Therefore, you can further encourage growth in your organization by continually challenging your workers. Of course, you don't want to overburden them if they haven't mastered their primary responsibilities. You also don't want to just pile on new work on top of their current workload. But if you balance out their primary role with an opportunity to develop their skills, you foster a growth mindset in your employees and ensure a highly productive workplace.
Assign Ownership for Key Projects
As your employees grow more comfortable in their roles and your company continues to scale, your own workload will naturally increase. However, you can't afford to get bogged down in the minutia of new work. You must keep your responsibilities high level and the big picture — everything else can and should be delegated.
Give your managers and workers ownership over specific projects and the leeway to lead them. For example, you might ask your accounting manager to prepare your organization for an influx of investment capital. Tell them what you need: a clean set of books, up-to-date compliance and a valuation company to partner with. Set a few deadlines, and see how they perform.
By delegating important work to your team, they'll seize the chance to prove themselves. In the process, they'll further develop a growth mindset.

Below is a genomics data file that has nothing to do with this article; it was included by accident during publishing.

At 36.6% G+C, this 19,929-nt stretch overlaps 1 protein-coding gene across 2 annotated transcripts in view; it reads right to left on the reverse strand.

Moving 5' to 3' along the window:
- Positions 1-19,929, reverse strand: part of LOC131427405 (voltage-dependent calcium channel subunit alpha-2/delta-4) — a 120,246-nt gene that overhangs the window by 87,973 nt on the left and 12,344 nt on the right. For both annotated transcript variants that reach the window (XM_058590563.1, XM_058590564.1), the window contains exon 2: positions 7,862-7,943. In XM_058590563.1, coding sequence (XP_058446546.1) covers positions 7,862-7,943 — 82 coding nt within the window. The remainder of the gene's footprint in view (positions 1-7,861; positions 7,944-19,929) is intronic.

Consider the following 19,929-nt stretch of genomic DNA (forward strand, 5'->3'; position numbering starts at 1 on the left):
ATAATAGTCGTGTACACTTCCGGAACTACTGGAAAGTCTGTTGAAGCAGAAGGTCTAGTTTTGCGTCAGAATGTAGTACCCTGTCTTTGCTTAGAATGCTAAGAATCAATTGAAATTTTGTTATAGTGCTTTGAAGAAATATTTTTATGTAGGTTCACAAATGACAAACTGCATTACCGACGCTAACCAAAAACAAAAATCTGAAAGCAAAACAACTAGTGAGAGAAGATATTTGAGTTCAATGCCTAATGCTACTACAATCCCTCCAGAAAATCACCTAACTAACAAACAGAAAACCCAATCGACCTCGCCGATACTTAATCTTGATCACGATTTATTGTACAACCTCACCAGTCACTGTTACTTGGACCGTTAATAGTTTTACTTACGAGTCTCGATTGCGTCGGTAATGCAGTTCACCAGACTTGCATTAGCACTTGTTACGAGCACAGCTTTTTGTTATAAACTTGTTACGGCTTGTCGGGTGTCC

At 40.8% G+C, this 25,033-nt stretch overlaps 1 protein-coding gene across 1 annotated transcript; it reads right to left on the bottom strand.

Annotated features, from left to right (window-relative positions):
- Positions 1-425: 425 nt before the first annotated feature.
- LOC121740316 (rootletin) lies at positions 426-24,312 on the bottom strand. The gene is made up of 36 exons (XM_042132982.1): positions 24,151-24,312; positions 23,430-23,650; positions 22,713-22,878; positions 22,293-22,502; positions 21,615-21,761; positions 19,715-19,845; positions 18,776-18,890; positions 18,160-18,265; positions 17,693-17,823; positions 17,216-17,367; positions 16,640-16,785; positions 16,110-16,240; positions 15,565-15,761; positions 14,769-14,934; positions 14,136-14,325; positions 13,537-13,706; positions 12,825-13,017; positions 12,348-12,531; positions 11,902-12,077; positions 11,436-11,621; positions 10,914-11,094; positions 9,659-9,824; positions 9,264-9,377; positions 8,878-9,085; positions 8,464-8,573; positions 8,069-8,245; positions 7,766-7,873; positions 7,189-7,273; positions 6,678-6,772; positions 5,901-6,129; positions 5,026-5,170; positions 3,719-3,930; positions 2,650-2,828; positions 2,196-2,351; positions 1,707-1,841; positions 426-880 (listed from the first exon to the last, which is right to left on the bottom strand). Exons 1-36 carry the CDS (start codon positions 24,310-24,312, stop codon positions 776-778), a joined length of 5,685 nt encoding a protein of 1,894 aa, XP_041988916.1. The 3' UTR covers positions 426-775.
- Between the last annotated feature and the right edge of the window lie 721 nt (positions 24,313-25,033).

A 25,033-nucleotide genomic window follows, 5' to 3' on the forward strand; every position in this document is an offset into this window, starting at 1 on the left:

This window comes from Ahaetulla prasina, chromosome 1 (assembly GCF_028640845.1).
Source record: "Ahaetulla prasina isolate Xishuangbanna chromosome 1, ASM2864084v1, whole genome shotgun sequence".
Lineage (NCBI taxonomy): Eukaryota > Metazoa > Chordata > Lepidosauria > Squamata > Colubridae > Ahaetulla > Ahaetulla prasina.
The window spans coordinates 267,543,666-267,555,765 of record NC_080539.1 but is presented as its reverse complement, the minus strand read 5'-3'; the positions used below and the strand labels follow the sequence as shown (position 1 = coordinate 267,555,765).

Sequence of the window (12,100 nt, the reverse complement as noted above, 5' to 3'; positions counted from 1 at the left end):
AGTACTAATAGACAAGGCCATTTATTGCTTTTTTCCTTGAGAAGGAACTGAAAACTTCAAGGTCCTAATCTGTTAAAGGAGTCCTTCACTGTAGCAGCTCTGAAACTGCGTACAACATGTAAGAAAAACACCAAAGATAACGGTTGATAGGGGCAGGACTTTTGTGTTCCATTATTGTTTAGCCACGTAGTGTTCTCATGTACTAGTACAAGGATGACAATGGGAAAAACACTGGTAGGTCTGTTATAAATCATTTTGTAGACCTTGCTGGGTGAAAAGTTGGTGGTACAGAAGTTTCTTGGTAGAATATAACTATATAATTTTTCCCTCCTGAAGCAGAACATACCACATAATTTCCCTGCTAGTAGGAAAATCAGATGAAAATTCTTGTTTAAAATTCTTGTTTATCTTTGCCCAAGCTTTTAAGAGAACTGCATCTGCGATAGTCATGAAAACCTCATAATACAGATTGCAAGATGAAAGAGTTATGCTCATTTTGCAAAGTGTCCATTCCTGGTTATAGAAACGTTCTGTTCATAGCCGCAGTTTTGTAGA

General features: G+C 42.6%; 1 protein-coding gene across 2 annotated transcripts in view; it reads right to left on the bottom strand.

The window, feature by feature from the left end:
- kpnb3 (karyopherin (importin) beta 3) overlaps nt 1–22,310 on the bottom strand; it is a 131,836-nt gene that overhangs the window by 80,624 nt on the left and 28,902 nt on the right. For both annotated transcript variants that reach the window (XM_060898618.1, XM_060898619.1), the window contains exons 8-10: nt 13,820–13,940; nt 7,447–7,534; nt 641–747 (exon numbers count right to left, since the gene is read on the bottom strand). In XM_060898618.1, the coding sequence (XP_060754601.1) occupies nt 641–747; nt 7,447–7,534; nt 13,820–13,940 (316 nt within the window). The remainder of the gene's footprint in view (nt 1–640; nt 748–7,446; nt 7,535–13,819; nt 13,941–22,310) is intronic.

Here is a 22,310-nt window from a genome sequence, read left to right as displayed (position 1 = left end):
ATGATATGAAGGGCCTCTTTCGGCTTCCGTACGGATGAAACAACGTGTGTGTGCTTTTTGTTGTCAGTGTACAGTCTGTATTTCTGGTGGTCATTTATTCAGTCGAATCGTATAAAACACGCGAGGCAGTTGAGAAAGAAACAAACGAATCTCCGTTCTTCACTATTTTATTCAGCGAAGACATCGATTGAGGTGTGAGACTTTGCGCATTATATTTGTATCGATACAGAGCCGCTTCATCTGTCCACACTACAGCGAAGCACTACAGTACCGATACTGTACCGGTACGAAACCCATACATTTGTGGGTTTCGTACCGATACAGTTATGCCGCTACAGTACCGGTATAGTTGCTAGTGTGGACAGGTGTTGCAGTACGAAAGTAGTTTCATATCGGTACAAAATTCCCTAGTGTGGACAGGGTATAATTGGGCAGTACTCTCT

Make your employees a part of major decisions
Everyone likes to feel they're important to an organization. And what better way to prove their importance than by giving feedback on a significant company decision? When you ask for their input, your employees recognize that you value them, which helps them fully grow into their roles and creates a collaborative work environment.
For example, perhaps you're planning to introduce a new product and want their feedback on a prototype. You could hold a company-wide meeting and allow them to try the new item and provide their insights on its viability. Perhaps they'll point out something you hadn't noticed like a feature you could add that enhances its value to your customers.
Of course, you must rely on your product development team to sort through this feedback carefully and identify what's wise and actionable. However, even if you don't use your employees' suggestions, they'll appreciate the opportunity to contribute to something big and feel like they can take on significant responsibilities in the future.
Provide learning opportunities outside your organization
Learning opportunities inside your company are valuable for employee development, but you can also encourage them to expand their education outside the organization.
To this end, some business owners provide a yearly learning stipend that their employees can use to further their education with certifications and one-time courses. For example, you might give your workers an annual membership to Coursera so they can learn new skills relevant to your organization.
By doing so, your employees become incentivized to pursue a growth mindset, and the excuse of not having the financial means to do so is eliminated.
When your workers have a growth mindset, there's no limit to what you can accomplish together. Give them opportunities to learn new things and take on critical responsibilities. When they experience success, they'll be eager for more chances to prove their value to your organization.